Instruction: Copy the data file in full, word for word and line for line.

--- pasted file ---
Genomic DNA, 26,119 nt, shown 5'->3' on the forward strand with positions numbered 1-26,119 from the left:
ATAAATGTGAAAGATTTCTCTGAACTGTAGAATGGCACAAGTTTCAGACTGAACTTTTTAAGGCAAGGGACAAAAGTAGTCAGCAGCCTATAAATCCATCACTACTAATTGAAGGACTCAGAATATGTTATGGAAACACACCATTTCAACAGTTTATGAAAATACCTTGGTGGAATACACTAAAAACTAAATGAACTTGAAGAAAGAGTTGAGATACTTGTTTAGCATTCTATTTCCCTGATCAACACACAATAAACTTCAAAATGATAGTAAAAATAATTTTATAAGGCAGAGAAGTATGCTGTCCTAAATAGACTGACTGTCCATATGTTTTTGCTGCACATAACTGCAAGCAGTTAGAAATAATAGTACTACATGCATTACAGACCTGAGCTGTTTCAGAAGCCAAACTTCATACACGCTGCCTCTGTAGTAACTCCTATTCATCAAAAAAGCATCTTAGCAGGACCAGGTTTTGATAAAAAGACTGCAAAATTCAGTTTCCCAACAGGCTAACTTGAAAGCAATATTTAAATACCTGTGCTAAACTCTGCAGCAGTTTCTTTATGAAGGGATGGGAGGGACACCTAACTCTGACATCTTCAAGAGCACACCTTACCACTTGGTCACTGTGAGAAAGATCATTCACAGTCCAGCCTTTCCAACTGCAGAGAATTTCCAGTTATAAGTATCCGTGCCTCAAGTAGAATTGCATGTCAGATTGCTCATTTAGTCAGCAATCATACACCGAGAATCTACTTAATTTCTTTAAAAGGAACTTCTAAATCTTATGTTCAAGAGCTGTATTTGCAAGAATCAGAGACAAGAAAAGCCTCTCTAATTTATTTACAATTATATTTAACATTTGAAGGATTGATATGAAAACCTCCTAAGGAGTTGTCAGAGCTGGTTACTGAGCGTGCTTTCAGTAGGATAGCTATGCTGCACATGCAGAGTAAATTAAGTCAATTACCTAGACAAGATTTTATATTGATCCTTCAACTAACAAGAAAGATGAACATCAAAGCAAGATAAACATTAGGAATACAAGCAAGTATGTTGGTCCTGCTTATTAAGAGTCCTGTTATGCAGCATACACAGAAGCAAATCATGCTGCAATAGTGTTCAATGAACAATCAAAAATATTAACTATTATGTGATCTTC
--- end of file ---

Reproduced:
Genomic DNA, 26,119 nt, shown 5'->3' on the forward strand with positions numbered 1-26,119 from the left:
ATAAATGTGAAAGATTTCTCTGAACTGTAGAATGGCACAAGTTTCAGACTGAACTTTTTAAGGCAAGGGACAAAAGTAGTCAGCAGCCTATAAATCCATCACTACTAATTGAAGGACTCAGAATATGTTATGGAAACACACCATTTCAACAGTTTATGAAAATACCTTGGTGGAATACACTAAAAACTAAATGAACTTGAAGAAAGAGTTGAGATACTTGTTTAGCATTCTATTTCCCTGATCAACACACAATAAACTTCAAAATGATAGTAAAAATAATTTTATAAGGCAGAGAAGTATGCTGTCCTAAATAGACTGACTGTCCATATGTTTTTGCTGCACATAACTGCAAGCAGTTAGAAATAATAGTACTACATGCATTACAGACCTGAGCTGTTTCAGAAGCCAAACTTCATACACGCTGCCTCTGTAGTAACTCCTATTCATCAAAAAAGCATCTTAGCAGGACCAGGTTTTGATAAAAAGACTGCAAAATTCAGTTTCCCAACAGGCTAACTTGAAAGCAATATTTAAATACCTGTGCTAAACTCTGCAGCAGTTTCTTTATGAAGGGATGGGAGGGACACCTAACTCTGACATCTTCAAGAGCACACCTTACCACTTGGTCACTGTGAGAAAGATCATTCACAGTCCAGCCTTTCCAACTGCAGAGAATTTCCAGTTATAAGTATCCGTGCCTCAAGTAGAATTGCATGTCAGATTGCTCATTTAGTCAGCAATCATACACCGAGAATCTACTTAATTTCTTTAAAAGGAACTTCTAAATCTTATGTTCAAGAGCTGTATTTGCAAGAATCAGAGACAAGAAAAGCCTCTCTAATTTATTTACAATTATATTTAACATTTGAAGGATTGATATGAAAACCTCCTAAGGAGTTGTCAGAGCTGGTTACTGAGCGTGCTTTCAGTAGGATAGCTATGCTGCACATGCAGAGTAAATTAAGTCAATTACCTAGACAAGATTTTATATTGATCCTTCAACTAACAAGAAAGATGAACATCAAAGCAAGATAAACATTAGGAATACAAGCAAGTATGTTGGTCCTGCTTATTAAGAGTCCTGTTATGCAGCATACACAGAAGCAAATCATGCTGCAATAGTGTTCAATGAACAATCAAAAATATTAACTATTATGTGATCTTC